How to Prepare your Business for a Crazy Winter Nor’easter

  • Nov 30, 2017

What is a Winter Nor’easter?

If you live on the east coast of the United States, you’ve probably heard the term a lot. Especially during the winter months. But what makes different than any other storm? A nor’easter isn’t your typical meteorological disturbance. It’s actually a macro-scale cyclone. As the name suggests, these storms only happen over the northeast coast of the U.S. and Canada. It is also named such because of the direction of the winds. The strongest winds in a nor’easter tend to blow northeast-to-southwest as the offshore air mass rotates counter-clockwise.

Our meteorologists compare nor’easters to hurricanes due to the exceptionally strong wind and heavy precipitation. However, unlike hurricanes, they don’t form over water. Instead, nor’easters form over land. They typically originate during a cold outbreak in the Deep South, when a weak storm crossing the Appalachians meets Gulf Stream-fed warm, moist air just off the Southeast Coast.

Then, the system goes through a rapid strengthening period. Our meteorologists refer to this as “bombing.” During this period, it draws more moisture into the storm. Generally, the inland areas remain below freezing, allowing all participation that falls to be snow. With ocean temperatures warmer than the land, enough warm air can move onto the immediate coast to change the snow to ice or rain.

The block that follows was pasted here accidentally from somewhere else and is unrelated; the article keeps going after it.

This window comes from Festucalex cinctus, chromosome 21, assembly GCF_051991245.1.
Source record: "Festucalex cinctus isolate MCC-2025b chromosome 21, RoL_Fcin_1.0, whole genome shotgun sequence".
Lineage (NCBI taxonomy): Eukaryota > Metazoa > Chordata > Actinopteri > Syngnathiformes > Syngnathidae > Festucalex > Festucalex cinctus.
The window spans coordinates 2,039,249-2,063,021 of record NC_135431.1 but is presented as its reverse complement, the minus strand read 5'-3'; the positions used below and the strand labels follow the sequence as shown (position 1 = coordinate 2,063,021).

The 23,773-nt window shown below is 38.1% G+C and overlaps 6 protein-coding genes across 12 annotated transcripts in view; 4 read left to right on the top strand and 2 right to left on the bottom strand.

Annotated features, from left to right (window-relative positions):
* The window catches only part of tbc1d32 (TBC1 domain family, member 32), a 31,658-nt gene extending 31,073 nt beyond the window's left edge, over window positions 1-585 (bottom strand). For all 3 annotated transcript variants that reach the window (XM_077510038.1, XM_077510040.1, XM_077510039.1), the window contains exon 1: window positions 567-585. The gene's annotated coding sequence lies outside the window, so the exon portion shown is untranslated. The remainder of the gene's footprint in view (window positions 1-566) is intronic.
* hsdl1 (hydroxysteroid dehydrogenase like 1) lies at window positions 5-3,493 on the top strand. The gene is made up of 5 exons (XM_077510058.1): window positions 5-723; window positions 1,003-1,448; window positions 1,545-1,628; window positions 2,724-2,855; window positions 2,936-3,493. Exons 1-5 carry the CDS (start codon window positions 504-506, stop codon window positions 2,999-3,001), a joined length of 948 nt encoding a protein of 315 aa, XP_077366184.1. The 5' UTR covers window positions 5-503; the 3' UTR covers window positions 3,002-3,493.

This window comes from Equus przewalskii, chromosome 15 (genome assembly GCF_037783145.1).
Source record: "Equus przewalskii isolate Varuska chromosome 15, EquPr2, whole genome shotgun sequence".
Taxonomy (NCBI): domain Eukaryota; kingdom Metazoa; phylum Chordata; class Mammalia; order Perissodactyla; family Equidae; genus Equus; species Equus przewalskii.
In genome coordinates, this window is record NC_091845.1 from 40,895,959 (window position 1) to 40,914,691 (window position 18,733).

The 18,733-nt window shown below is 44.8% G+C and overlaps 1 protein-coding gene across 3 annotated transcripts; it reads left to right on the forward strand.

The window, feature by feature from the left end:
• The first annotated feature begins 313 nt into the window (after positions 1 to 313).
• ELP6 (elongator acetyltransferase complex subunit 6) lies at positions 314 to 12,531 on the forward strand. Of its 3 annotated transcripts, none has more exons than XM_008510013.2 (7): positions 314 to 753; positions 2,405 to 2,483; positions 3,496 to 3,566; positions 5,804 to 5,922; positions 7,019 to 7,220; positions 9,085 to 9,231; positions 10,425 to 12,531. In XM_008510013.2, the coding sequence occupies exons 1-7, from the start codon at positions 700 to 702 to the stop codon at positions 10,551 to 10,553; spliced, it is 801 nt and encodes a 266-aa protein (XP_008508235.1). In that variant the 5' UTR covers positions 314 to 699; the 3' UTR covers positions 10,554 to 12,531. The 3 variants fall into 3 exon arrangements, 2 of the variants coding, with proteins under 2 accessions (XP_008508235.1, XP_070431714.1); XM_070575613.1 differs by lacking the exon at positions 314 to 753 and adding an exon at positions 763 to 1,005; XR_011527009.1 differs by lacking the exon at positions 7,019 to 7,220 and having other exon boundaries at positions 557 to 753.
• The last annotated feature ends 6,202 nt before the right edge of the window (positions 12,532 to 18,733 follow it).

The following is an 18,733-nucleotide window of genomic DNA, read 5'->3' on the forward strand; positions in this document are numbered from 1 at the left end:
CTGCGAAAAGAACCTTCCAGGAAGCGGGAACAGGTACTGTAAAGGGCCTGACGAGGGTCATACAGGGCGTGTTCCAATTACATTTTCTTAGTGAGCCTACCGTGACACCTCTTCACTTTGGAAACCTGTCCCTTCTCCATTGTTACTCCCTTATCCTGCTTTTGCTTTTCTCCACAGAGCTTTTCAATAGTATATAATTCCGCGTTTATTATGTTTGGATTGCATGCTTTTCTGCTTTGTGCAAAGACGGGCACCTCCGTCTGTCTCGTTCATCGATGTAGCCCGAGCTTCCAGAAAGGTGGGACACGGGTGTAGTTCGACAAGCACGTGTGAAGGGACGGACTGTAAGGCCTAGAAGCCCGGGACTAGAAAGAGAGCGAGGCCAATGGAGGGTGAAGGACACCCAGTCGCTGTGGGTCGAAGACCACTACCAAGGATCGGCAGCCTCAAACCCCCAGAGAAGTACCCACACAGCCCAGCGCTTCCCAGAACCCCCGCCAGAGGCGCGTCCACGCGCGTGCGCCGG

A nor’easter typically lasts 24-36 hours and can leave behind one-to-two feet of snow. Our Meteorological Services team advise clients along the east coast in many different industries on nor’easters from November to March.

Now that you know what one of these storms are and how they differ from your average snowstorm, let’s get into how your can prepare your business.

How to Prepare for a Winter Nor’easter